I'm going to look into the organic certification in my state -- just so I know what they require and so I'll be able to converse with customers should they ask the inevitable question..."Are these organic?" I have no plans to go large-scale farming so it may make more sense to stay natural and chemical-free than to be certified organic.
    Donna
     
  18. ginsengsally

    ginsengsally Well-Known Member

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    We're certified organic & at this point, we plan on continuing to certify. It bugs the crap out of me when people say they won't certify because of the time involved with paperwork, etc. Keeping accurate records on the management of your fields is good business sense. If you want to run a successful business you should be keeping these records anyway. As for cost, it varies on who you certify with. Our certifier does not take a percentage of our gross sales like Oregon Tilth. I think it's very reasonable & a good investment for our farm. As far as naturally grown goes, I don't see how that is better. It is after all based on the USDA Organic Standards.

    I'm not certified organic for my customers who know me and know how I grow, I'm certified for those random customers that may just stop by & there first question is "Are you organic?" It's much easier and I make more sales by saying yes! than having to explain my growing practices when I have a line of 15 folks behind them.
     
  19. highlands

    highlands Walter Jeffries Supporter

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    Certified Naturally Grown is better because:

    1) CNG cost is trivial, even free. One has to make a lot of extra sales to justify the high cost of the USDA's extortion payments.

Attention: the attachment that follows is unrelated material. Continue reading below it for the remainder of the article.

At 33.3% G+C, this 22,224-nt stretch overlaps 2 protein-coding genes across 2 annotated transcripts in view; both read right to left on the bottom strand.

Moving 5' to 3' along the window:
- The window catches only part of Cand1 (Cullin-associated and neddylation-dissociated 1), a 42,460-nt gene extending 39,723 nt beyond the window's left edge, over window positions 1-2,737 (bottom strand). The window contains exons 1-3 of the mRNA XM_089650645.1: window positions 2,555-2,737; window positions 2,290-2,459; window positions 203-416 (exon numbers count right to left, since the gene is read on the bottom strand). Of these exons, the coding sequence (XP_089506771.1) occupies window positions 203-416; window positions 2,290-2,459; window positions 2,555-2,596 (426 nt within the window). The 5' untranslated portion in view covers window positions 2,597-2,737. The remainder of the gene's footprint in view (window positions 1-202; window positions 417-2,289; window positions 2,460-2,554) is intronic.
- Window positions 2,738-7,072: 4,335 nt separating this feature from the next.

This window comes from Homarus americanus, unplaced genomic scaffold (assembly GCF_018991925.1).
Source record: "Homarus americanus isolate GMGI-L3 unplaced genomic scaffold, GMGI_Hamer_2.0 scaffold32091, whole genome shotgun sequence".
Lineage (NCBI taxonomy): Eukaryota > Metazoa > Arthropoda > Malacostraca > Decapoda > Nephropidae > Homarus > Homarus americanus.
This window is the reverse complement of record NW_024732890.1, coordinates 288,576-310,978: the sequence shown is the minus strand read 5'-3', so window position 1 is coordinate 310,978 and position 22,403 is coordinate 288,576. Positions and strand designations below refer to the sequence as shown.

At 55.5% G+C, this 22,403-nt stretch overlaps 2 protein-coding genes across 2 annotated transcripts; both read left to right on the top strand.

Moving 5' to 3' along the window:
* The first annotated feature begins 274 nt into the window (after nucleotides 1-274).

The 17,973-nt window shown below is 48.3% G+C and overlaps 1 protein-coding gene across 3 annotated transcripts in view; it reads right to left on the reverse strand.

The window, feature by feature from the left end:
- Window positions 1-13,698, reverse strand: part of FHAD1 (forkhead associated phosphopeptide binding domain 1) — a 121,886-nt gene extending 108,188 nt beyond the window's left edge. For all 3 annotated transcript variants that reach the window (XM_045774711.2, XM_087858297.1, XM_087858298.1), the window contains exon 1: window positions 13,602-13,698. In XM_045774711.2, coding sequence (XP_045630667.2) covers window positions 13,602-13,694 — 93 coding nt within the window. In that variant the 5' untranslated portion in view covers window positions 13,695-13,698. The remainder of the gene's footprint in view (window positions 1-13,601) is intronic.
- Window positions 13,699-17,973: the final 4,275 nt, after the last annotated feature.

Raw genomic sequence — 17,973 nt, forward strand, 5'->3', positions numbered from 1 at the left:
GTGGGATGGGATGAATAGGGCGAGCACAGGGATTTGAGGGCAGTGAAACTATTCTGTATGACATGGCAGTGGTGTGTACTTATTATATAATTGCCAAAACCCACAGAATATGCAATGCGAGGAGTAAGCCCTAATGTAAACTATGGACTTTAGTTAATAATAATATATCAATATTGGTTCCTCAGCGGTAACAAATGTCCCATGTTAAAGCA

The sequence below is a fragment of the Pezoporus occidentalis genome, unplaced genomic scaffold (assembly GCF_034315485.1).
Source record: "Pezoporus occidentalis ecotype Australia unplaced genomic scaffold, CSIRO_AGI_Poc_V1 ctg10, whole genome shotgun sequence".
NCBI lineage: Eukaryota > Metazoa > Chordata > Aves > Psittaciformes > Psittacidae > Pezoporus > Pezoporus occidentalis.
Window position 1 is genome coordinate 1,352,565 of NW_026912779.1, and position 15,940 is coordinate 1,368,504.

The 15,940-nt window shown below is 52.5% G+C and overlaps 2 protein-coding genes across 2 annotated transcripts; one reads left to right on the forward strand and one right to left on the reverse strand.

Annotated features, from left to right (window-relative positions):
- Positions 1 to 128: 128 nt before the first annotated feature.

2) CNG is non-governmental. By signing up with government programs you end up giving them permission to enter your property. With some programs they get to tell you how to run your farm and your life even outside the bounds of the program. That's wrong and I won't tolerate it.

    The USDA's goal is to help big business. I have never lost a sale due to not being certified organic. I just explain we are Certified Naturally Grown and how we do things - it is on our posters and web site. Easy as pie. It works and saves the cost and government interference.
     
  20. edcopp

    edcopp Well-Known Member

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    Some years back my neighbor, the next farm down the road, started an orchard. He had the only "certified organic" orchard in my county. I talked with him at length about this. When it came time to be recertified on the second year we talked some more. I asked him what the inspection amounted to. He said nothing at all. She just drove into the drive and honked the horn. He went out to talk with her and then he went inside to get a check for her. She did not even get out of the car. So what did you get for your fee, I asked? He said nothing, except that I am certified for another year.

    Sounds like a government job description to me. Nothing more. So I decidided that I really did not need this kind of service from the government. My standards far exceed the standards of the government anyway. I get plenty of intrusion without paying extra for it.